Marriage equality was set to begin tomorrow morning at 9:00 AM MDT in Idaho after Federal Magistrate Judge Dale ruled Idaho's marriage ban violates the due process and equal protection clauses of the Fourteenth Amendment to the US Constitution. However, Governor Otter has filed a motion for an emergency stay at the US Court of Appeals for the Ninth Circuit. The main argument for the stay (other than "unseemly choas" occurring in the state without the stay) is that the SCOTUS issued a stay in the Kitchen marriage equality case out of Utah. The plaintiffs in the case counter that at the time the SCOTUS issued the stay in the Kitchen case, it was the only pro marriage equality ruling made post-Windsor. Now, there are numerous rulings in favor of marriage equality in both federal and state courts nationwide.
The Ninth Circuit (three judge) panel has issued a temporary stay pending their decision of the motion for the emergency stay. So, marriages will not begin tomorrow morning in Idaho (unless further developments occur).
From the State's Motion to Stay:
If the Injunction becomes effective, Idaho will experience the same unseemly chaos, confusion, conflict, uncertainty, and spawn of further litigation and administrative actions seen in Utah and, to a lesser extent, in Michigan and resulting from a period of time when those district courts’ decisions, very similar to the Injunction, were not stayed and hundreds of same-sex couples “married” in contravention of their respective States’ marriage laws.Now, weren't you just disgusted and horrified by the "unseemly chaos" of seeing all those extremely happy gay couples getting married in Utah? What is a self-respecting homophobe to do? Goodness gracious!
On January 6, 2014, the United States Supreme Court made clear that it will decide the constitutionality of man-woman marriage and until that time no lower court decision holding against man-woman marriage should operate to allow same-sex couples to marry or have their marriages recognized contrary to the law of their particular States. The Supreme Court did this by the extraordinary measure of staying the Utah district court’s injunction against man-woman marriage after both that court and the Tenth Circuit had refused to do so.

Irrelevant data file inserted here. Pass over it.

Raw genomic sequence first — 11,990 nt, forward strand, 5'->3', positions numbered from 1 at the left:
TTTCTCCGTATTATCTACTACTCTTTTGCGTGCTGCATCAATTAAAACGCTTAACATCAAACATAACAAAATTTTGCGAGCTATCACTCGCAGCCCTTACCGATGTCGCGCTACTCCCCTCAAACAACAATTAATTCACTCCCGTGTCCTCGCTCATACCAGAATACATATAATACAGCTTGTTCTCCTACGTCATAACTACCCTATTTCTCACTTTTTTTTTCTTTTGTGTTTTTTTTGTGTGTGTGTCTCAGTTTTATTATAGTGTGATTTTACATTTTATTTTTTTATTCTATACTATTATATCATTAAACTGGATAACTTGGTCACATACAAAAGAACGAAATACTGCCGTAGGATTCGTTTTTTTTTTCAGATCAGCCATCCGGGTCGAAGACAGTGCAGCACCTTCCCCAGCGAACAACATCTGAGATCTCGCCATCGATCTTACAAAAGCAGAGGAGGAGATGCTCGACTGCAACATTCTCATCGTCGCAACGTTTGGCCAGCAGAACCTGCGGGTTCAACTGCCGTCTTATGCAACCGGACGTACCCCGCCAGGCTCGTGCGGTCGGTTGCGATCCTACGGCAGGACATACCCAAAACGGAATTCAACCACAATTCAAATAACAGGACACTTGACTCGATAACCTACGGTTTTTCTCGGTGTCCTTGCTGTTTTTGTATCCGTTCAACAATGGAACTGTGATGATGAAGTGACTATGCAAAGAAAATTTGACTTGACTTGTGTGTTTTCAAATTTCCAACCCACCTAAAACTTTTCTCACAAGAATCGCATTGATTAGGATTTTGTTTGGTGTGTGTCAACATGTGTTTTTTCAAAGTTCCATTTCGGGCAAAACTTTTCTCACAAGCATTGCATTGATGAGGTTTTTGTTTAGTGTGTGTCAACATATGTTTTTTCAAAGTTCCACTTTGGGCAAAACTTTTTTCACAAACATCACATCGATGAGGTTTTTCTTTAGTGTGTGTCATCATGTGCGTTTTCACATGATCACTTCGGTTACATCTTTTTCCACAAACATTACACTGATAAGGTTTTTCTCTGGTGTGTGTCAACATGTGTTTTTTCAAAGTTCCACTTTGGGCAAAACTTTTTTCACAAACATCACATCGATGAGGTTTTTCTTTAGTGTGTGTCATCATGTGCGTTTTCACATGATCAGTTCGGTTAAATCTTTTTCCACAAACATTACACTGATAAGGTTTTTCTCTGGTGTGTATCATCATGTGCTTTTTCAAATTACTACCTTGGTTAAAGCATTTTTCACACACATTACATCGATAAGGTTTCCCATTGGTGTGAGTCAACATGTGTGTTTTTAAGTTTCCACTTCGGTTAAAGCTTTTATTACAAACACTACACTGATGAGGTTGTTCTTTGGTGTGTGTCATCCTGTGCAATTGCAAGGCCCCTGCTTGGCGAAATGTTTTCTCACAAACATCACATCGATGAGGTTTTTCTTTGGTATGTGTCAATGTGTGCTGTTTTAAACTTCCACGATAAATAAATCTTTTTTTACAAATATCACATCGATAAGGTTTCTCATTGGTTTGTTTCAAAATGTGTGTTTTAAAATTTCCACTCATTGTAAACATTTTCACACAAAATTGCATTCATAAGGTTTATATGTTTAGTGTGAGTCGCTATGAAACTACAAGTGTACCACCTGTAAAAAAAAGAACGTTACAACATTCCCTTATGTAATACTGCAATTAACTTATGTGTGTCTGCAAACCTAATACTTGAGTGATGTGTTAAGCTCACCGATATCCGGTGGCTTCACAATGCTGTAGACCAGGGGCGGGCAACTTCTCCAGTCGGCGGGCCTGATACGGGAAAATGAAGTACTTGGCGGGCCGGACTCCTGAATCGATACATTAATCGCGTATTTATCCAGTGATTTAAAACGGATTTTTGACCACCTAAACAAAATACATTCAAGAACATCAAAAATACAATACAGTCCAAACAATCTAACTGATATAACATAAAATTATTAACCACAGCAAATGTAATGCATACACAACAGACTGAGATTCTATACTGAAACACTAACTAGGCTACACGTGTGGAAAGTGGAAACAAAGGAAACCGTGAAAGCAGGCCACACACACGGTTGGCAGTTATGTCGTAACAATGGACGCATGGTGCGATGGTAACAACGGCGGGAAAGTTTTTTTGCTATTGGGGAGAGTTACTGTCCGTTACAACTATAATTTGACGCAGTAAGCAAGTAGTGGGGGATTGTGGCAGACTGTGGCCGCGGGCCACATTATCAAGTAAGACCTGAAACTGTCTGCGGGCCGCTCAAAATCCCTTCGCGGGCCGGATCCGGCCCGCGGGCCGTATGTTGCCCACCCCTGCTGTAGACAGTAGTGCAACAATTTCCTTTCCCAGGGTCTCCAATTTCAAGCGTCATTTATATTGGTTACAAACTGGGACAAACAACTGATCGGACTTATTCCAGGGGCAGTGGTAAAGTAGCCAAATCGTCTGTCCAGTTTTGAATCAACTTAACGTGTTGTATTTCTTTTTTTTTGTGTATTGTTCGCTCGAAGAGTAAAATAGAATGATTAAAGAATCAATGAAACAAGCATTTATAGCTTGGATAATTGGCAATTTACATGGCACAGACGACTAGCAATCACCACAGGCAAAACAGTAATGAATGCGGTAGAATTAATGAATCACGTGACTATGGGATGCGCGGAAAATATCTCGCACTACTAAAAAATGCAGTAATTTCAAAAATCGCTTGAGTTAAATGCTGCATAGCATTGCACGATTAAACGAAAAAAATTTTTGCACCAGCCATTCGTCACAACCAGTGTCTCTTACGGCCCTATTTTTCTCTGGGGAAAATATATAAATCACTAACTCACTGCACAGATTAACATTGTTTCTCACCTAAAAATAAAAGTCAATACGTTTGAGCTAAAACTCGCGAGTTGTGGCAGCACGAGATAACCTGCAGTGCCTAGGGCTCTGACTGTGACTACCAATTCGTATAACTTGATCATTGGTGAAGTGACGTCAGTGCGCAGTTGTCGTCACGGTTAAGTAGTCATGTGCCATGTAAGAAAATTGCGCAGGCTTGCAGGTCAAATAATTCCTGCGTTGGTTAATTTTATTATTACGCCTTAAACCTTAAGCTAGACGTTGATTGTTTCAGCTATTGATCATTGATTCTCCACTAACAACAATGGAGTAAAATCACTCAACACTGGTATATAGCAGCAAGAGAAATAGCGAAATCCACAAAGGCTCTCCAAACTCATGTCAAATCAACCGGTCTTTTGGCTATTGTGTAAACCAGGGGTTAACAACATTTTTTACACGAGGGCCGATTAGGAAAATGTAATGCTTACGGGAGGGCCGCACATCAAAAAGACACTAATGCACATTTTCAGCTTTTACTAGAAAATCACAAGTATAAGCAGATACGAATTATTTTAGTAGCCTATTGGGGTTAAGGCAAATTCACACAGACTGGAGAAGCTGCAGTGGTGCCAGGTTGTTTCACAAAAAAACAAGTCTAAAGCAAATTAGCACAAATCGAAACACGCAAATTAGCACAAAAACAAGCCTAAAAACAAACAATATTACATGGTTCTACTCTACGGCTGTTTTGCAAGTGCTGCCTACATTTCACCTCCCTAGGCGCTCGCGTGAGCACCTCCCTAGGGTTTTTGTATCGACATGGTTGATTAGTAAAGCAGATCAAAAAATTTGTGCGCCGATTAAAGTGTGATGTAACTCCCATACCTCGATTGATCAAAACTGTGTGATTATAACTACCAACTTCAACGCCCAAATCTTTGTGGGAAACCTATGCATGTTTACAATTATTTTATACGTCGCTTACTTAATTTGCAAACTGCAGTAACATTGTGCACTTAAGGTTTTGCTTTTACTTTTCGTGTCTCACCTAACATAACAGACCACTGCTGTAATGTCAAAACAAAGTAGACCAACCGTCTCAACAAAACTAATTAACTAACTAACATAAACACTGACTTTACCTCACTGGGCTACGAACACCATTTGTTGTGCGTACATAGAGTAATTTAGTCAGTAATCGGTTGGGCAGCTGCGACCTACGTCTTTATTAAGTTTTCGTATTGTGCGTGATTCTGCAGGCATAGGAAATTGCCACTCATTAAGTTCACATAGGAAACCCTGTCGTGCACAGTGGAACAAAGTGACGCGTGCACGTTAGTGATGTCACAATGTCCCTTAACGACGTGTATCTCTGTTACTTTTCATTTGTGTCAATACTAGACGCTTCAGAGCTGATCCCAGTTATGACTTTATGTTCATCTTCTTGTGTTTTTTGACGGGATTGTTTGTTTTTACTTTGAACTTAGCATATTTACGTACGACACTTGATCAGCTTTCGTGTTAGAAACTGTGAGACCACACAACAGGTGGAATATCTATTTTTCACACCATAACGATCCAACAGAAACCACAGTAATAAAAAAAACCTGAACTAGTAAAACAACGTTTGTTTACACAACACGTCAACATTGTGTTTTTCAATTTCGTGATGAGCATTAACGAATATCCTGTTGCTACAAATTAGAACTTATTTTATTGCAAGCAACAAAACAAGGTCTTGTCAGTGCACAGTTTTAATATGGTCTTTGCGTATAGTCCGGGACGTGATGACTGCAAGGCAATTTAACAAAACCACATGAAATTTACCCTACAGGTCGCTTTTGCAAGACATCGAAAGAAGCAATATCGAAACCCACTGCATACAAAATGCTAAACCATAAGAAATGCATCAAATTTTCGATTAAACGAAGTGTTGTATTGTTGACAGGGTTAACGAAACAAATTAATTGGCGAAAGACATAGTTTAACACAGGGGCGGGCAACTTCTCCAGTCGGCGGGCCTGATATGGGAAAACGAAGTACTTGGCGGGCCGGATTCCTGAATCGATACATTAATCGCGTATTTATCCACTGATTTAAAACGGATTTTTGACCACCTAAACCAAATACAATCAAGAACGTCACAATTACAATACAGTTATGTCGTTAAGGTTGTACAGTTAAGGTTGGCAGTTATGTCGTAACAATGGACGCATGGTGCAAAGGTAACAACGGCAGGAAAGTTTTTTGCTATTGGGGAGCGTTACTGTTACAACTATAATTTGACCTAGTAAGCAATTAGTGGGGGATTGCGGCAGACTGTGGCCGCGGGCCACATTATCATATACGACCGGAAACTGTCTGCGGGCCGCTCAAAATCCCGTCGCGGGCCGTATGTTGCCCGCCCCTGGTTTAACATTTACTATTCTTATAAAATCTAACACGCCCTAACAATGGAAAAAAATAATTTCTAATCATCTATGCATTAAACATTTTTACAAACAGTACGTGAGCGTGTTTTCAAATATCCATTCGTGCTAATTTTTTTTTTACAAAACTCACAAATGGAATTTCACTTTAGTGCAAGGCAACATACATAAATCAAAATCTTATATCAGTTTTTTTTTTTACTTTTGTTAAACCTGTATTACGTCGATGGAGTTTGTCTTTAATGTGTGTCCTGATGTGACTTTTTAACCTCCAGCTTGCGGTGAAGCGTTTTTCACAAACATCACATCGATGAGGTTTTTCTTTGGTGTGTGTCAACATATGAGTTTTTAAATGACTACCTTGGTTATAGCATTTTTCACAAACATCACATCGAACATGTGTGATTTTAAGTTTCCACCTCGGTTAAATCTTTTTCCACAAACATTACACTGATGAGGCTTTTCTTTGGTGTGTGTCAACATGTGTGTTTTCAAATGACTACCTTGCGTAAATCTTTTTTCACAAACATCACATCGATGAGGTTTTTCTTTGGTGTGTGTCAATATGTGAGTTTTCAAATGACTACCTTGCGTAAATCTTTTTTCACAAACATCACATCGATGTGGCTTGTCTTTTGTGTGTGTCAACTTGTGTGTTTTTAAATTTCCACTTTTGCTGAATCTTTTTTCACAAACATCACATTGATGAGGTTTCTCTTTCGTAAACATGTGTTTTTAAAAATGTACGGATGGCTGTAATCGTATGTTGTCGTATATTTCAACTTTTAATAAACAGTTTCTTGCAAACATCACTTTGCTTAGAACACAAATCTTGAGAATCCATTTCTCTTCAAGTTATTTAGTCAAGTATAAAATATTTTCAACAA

From the Plaintiffs' Response to the Motion to Stay:
“A stay is not a matter of right.” Nken v. Holder, 556 U.S. 418, 433 (2009). A party seeking the extraordinary relief of a stay must satisfy a four-factor test, which requires, among other things, a “strong showing that [the stay applicant] is likely to succeed on the merits” and a showing that “the applicant will be irreparably injured absent a stay.” Id. at 434. Moreover, with respect to irreparable harm, the applicant “must show that there is a reason specific to his or her case, as opposed to a reason that would apply equally well to . . . all cases” why denial of a stay will irreparably harm the applicant. Leiva-Perez v. Holder, 640 F.3d 962, 969 (9th Cir. 2011) (emphasis added). Defendants cannot meet this standard.via Equality On Trial
This Court should reject Defendants’ suggestion that the Supreme Court’s entry of a stay in Herbert v. Kitchen 134 S. Ct. 893 (Jan. 6, 2014), compels a stay here. The district court decision in Kitchen v. Herbert, 961 F.Supp.2d 1181 (D. Utah 2013), invalidating Utah’s ban on marriage by same-sex couples, was the first reported decision of any court to address a marriage equality claim in the wake of the Supreme Court’s decision in United States v. Windsor, 133 S. Ct. 2675 (2013). While the district court’s reasoning was clearly correct, at the time it was decided, it stood virtually alone as federal authority; accordingly, the stay application had to be measured against a limited jurisprudence of a single case. Since that decision, however, an unbroken wave of federal and state courts in every corner of the nation—including Arkansas, Illinois, Indiana, Kentucky, Michigan, New Mexico, New Jersey, Ohio, Oklahoma, Tennessee, Texas, and Virginia—have come to the same conclusion: in the wake of Windsor, marriage equality is a constitutional imperative. Not a single court in the nation has found to the contrary.
In light of that extraordinary consensus, the stay application in this case, and this Court’s assessment of the merits, must be measured against a substantial body of doctrine that is consistent and uniform in supporting the correctness of the District Court’s judgment. That body of uniform case law—virtually non-existent in Kitchen—differentiates this case and strongly supports the denial of a stay.